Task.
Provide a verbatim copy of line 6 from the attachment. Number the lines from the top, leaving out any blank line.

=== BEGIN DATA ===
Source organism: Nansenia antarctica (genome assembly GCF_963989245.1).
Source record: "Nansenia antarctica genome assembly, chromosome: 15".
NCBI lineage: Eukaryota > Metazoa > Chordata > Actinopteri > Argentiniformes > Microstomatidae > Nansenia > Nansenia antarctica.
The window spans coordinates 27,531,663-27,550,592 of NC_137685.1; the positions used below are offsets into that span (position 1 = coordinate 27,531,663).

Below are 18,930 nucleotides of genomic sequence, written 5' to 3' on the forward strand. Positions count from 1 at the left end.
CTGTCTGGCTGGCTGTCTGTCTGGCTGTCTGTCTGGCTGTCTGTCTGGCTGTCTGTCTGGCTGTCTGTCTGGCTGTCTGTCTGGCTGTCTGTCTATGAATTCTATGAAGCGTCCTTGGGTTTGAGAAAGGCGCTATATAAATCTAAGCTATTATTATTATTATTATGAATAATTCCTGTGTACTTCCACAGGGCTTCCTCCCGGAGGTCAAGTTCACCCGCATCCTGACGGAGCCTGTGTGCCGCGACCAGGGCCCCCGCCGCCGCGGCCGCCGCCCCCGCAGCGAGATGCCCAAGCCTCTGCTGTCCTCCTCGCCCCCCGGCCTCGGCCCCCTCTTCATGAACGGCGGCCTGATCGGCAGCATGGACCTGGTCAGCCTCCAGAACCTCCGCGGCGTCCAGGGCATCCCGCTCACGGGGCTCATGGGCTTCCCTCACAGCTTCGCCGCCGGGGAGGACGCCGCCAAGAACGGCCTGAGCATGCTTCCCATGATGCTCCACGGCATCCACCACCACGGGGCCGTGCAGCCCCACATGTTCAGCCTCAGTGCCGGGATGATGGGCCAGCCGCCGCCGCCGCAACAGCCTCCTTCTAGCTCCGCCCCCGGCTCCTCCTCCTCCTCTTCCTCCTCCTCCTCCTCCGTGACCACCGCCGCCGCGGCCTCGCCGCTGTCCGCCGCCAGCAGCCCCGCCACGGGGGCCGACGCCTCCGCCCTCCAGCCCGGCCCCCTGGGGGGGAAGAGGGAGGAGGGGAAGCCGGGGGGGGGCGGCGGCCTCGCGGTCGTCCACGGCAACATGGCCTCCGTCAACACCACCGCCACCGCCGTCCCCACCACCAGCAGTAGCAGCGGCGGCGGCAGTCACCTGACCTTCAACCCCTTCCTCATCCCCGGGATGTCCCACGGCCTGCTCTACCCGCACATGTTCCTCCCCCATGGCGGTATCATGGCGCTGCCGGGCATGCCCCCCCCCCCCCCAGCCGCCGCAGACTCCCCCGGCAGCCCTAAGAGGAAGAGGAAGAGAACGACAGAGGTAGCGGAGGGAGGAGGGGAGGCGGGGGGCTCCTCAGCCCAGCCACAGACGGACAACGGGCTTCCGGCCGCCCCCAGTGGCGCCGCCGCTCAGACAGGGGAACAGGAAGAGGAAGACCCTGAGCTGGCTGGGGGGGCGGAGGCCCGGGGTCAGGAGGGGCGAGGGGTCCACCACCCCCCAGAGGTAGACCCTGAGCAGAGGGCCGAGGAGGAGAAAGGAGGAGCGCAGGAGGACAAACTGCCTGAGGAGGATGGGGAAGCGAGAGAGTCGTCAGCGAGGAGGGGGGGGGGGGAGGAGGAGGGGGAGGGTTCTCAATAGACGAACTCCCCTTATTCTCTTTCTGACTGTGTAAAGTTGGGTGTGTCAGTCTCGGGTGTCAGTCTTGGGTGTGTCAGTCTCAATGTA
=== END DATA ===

CTGTCTGGCTGGCTGTCTGTCTGGCTGTCTGTCTGGCTGTCTGTCTGGCTGTCTGTCTGGCTGTCTGTCTGGCTGTCTGTCTGGCTGTCTGTCTATGAATTCTATGAAGCGTCCTTGGGTTTGAGAAAGGCGCTATATAAATCTAAGCTATTATTATTATTATTATGAATAATTCCTGTGTACTTCCACAGGGCTTCCTCCCGGAGGTCAAGTTCACCCGCATCCTGACGGAGCCTGTGTGCCGCGACCAGGGCCCCCGCCGCCGCGGCCGCCGCCCCCGCAGCGAGATGCCCAAGCCTCTGCTGTCCTCCTCGCCCCCCGGCCTCGGCCCCCTCTTCATGAACGGCGGCCTGATCGGCAGCATGGACCTGGTCAGCCTCCAGAACCTCCGCGGCGTCCAGGGCATCCCGCTCACGGGGCTCATGGGCTTCCCTCACAGCTTCGCCGCCGGGGAGGACGCCGCCAAGAACGGCCTGAGCATGCTTCCCATGATGCTCCACGGCATCCACCACCACGGGGCCGTGCAGCCCCACATGTTCAGCCTCAGTGCCGGGATGATGGGCCAGCCGCCGCCGCCGCAACAGCCTCCTTCTAGCTCCGCCCCCGGCTCCTCCTCCTCCTCTTCCTCCTCCTCCTCCTCCGTGACCACCGCCGCCGCGGCCTCGCCGCTGTCCGCCGCCAGCAGCCCCGCCACGGGGGCCGACGCCTCCGCCCTCCAGCCCGGCCCCCTGGGGGGGAAGAGGGAGGAGGGGAAGCCGGGGGGGGGCGGCGGCCTCGCGGTCGTCCACGGCAACATGGCCTCCGTCAACACCACCGCCACCGCCGTCCCCACCACCAGCAGTAGCAGCGGCGGCGGCAGTCACCTGACCTTCAACCCCTTCCTCATCCCCGGGATGTCCCACGGCCTGCTCTACCCGCACATGTTCCTCCCCCATGGCGGTATCATGGCGCTGCCGGGCATGCCCCCCCCCCCCCCAGCCGCCGCAGACTCCCCCGGCAGCCCTAAGAGGAAGAGGAAGAGAACGACAGAGGTAGCGGAGGGAGGAGGGGAGGCGGGGGGCTCCTCAGCCCAGCCACAGACGGACAACGGGCTTCCGGCCGCCCCCAGTGGCGCCGCCGCTCAGACAGGGGAACAGGAAGAGGAAGACCCTGAGCTGGCTGGGGGGGCGGAGGCCCGGGGTCAGGAGGGGCGAGGGGTCCACCACCCCCCAGAGGTAGACCCTGAGCAGAGGGCCGAGGAGGAGAAAGGAGGAGCGCAGGAGGACAAACTGCCTGAGGAGGATGGGGAAGCGAGAGAGTCGTCAGCGAGGAGGGGGGGGGGGGAGGAGGAGGGGGAGGGTTCTCAATAGACGAACTCCCCTTATTCTCTTTCTGACTGTGTAAAGTTGGGTGTGTCAGTCTCGGGTGTCAGTCTTGGGTGTGTCAGTCTCAATGTA